The micro wind turbine is certainly a remarkable feat of skill, or something.
BUT the question of it recharging any portable electronics is more simply answered. If the efficiency were to be 100% then all we would need to do is find the energy that it has available in an airstream the size of the turbine blade, and determine the current that would provide at a voltage adequate to charge a battery. To make the calculations simpler we assume 100% efficiency in all of the conversions. The answer is that while it may possibly be able to charge a battery for some very low powered monitoring device, such as an outdoor temperature sender, it would be quite worthless for anything similar to a phone of any kind.
Nice try, but no prize. And please don't mislead us with false titles.
All other concerns aside, it seems like they'd be easy to contaminate or destroy with a careless touch. You'd have to filter the chunks out of air going past them, which would reduce the air velocity and raise the cost of operation, but you'd still have gaseous contaminants that could eventually cause corrosion. Perhaps the best use would be inside a sealed container with sides that move with barometric pressure change, forcing "wind" through a small orifice and past a tiny field of these. Like a watch.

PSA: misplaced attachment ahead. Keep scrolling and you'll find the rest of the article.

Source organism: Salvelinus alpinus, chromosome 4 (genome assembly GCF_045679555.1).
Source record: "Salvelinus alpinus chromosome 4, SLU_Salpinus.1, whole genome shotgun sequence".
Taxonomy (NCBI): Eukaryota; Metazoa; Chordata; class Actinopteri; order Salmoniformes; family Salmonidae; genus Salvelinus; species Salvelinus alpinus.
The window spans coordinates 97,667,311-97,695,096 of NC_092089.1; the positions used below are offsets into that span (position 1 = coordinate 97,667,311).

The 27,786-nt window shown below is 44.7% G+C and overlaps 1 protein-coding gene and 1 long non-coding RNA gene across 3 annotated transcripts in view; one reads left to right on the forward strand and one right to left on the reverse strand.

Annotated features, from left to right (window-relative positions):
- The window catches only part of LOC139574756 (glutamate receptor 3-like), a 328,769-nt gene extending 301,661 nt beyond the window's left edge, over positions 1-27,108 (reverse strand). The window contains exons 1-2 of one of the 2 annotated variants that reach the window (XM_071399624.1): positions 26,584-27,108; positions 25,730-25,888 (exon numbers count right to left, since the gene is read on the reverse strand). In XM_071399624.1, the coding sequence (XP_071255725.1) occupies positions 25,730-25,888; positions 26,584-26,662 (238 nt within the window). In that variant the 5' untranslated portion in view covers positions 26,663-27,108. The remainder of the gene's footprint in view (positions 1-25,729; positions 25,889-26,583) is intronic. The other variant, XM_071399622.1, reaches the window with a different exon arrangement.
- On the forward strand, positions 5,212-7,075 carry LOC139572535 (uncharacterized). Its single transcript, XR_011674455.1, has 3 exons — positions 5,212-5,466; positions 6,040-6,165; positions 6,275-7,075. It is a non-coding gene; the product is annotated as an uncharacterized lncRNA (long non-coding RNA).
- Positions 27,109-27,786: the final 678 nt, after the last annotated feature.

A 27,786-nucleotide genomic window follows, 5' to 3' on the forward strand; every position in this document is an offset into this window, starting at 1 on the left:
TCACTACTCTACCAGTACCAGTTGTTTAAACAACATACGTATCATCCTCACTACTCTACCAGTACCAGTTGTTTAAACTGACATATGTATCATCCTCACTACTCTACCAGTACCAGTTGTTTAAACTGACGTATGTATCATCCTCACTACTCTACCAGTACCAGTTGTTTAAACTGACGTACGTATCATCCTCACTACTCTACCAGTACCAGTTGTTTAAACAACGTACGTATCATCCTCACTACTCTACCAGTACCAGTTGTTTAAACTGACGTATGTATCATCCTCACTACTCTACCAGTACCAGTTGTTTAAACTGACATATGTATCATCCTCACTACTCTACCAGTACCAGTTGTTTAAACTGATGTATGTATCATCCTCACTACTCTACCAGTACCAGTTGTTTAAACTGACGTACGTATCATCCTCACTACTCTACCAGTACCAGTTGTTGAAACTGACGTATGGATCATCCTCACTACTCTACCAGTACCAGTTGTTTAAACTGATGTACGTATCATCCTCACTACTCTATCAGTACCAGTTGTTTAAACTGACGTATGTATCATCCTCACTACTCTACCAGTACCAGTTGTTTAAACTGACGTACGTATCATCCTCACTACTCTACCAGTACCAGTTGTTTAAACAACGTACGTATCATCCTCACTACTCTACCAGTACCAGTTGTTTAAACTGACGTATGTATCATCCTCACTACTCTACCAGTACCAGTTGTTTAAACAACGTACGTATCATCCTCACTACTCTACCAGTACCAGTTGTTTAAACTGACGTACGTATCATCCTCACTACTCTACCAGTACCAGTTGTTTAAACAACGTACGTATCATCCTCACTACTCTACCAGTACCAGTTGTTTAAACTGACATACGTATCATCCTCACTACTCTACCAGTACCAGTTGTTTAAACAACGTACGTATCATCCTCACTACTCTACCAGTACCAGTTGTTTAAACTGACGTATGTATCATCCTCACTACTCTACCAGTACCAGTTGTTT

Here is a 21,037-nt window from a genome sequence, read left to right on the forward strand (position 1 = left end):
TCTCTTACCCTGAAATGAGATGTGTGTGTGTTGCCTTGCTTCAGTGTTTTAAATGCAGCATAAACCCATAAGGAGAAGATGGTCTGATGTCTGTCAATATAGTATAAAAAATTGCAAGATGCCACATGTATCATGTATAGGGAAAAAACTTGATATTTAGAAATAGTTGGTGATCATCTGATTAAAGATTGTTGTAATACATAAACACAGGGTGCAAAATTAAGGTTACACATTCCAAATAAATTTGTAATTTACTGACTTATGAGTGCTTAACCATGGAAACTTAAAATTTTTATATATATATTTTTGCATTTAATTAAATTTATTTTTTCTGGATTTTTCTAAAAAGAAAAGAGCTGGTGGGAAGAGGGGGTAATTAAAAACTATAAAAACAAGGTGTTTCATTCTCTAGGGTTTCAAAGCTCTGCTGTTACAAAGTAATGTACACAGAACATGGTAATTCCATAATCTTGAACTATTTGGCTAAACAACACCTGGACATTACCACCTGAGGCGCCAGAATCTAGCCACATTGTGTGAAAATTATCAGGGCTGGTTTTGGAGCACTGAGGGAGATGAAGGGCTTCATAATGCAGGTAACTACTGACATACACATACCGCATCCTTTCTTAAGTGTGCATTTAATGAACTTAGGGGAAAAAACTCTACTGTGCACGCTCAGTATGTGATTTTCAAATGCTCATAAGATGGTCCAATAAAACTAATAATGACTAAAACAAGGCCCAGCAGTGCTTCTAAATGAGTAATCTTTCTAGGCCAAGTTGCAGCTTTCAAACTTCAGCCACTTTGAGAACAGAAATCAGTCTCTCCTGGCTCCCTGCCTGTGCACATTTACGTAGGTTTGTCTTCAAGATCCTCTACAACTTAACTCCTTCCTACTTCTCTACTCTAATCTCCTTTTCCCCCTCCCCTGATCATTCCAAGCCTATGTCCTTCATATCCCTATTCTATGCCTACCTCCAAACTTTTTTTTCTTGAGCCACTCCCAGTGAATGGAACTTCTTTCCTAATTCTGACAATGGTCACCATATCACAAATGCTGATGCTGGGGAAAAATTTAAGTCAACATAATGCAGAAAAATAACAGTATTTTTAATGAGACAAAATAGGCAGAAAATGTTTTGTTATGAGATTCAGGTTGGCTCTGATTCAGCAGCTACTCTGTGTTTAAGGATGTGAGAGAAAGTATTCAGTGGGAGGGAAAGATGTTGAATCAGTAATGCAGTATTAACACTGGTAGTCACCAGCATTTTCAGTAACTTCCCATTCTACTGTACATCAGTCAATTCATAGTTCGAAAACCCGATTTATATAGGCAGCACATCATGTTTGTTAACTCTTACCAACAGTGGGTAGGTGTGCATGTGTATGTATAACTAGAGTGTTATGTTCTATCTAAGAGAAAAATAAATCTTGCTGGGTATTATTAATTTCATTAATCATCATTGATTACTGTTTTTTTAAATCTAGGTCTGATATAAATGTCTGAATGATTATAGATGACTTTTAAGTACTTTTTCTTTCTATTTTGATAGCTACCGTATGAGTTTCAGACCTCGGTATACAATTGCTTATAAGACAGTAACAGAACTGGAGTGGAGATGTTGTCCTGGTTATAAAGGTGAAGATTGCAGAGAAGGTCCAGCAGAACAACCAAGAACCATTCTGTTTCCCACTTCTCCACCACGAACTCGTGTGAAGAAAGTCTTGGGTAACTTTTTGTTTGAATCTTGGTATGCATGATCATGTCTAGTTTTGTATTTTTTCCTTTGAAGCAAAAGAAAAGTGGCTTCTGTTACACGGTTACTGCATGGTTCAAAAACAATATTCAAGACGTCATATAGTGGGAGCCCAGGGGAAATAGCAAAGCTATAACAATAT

Some arithmetic is called-for before deploying these. The power generated by a small patch of them might be enough to power a watch or a microprocessor in near-standby operation. But I don't think a pocketable patch of these is going to charge up a modern-day cellphone.
Earlier this year paralyzed IndyCar drive Sam Schmidt did the seemingly impossible -- opening the qualifying rounds at Indy by driving a modified Corvette C7 Stingray around the Indianapolis Motor Speedway.
Wearables are changing the way we see ourselves. With onboard sensors that have access to our bodies, we are starting to know our physical selves like never before, quantifying our activity, our heart rate, breathing, and even our muscle effort.
Last week, the bill for reforming chemical regulation, the TSCA Modernization Act of 2015, passed the House. If it or a similar bill becomes law, the effects on cost and availability of adhesives and plastics incorporating these substances are not yet clear.
This year, Design News is getting a head start on the Fourth of July celebration. In honor of our country and its legacy of engineering innovation -- in all of its forms -- we are taking you on an alphabetical tour through all 50 states to showcase interesting engineering breakthroughs and historically significant events.
Focus on Fundamentals consists of 45-minute on-line classes that cover a host of technologies. You learn without leaving the comfort of your desk. All classes are taught by subject-matter experts and all are archived. So if you can't attend live, attend at your convenience.